 Staff development in work-based learning is increasing in volume and more closely linked to teaching and learning priorities. However, it often lacks focus and is insufficient to ensure that staff are equipped with the skills and knowledge they need to support learning and to ensure learners’ good progress. Only relatively recently has enough attention been paid to ensuring the quality of teaching and learning in subcontracted provision, which is not always of a high enough quality.

Recommendations for the Education and Training Foundation

 To support the sector to improve the quality of teaching, learning and assessment, directors should:

 reinforce the importance of good leadership and high expectations of learners across the sector

 use the professional standards for teachers and trainers as a basis for promoting consistently good or better practice across the sector.

Recommendations for providers

 To improve teaching, learning and assessment and maintain high standards across their provision, leaders should:

 take full overall responsibility for the quality of teaching, learning and assessment across all types of programmes, including subcontractors

 ensure that they are rigorous and self-critical in their evaluation of the quality of teaching, learning and assessment and that they set, and frequently review, ambitious targets for improvement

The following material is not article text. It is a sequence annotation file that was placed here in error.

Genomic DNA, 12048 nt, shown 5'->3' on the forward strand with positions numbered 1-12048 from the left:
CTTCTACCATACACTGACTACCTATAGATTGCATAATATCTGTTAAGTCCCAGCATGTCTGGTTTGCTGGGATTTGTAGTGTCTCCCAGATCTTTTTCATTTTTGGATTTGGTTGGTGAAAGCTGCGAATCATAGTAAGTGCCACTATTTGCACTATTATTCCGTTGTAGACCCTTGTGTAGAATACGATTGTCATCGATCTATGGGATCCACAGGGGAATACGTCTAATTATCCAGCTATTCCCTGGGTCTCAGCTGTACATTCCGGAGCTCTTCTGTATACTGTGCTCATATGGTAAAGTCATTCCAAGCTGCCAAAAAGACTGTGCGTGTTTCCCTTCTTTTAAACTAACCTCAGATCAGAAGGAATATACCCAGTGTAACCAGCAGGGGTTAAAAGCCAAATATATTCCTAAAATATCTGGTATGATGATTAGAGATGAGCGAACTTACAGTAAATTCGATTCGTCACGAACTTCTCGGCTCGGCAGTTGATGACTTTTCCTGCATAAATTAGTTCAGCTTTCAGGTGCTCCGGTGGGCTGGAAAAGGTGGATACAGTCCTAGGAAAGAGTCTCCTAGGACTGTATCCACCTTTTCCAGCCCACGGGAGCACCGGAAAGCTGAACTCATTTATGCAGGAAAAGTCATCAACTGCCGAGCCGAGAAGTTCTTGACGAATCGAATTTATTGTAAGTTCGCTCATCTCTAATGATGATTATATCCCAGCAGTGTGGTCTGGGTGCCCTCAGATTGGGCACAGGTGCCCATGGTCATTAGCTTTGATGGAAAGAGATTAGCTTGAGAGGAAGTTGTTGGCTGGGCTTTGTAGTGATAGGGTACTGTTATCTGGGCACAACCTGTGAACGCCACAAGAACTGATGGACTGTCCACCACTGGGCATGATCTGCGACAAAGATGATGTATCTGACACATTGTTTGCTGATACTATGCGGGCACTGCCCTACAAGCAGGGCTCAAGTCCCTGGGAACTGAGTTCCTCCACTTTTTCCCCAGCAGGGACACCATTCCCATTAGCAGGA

 evaluate the quality of teachers’ practice by using a wide range of indicators of the impact of their work on learners’ progress and their development of skills and knowledge

 draw fully on learners’ views about the teaching, learning and assessment that they receive to inform self-assessment and improvement actions

 consult with employers on how well the standards of work and the range of skills their learners achieve prepare them for employment

 support and develop all teachers to improve by ensuring that the fundamental aspects of good quality teaching underpin all teachers’ practice

 provide high quality and relevant development opportunities for all staff, as individuals, in teams and across the provision, including those in workbased settings and subcontractors

 use the expertise available in teacher education departments more widely to support actions for improvement.

 To ensure that they fulfil their role in achieving consistently high standards for learners, teachers should:

 have consistently high expectations for their learners, based on an accurate assessment of their starting points and an understanding of how the course or programme relates to their plans for the next step in their careers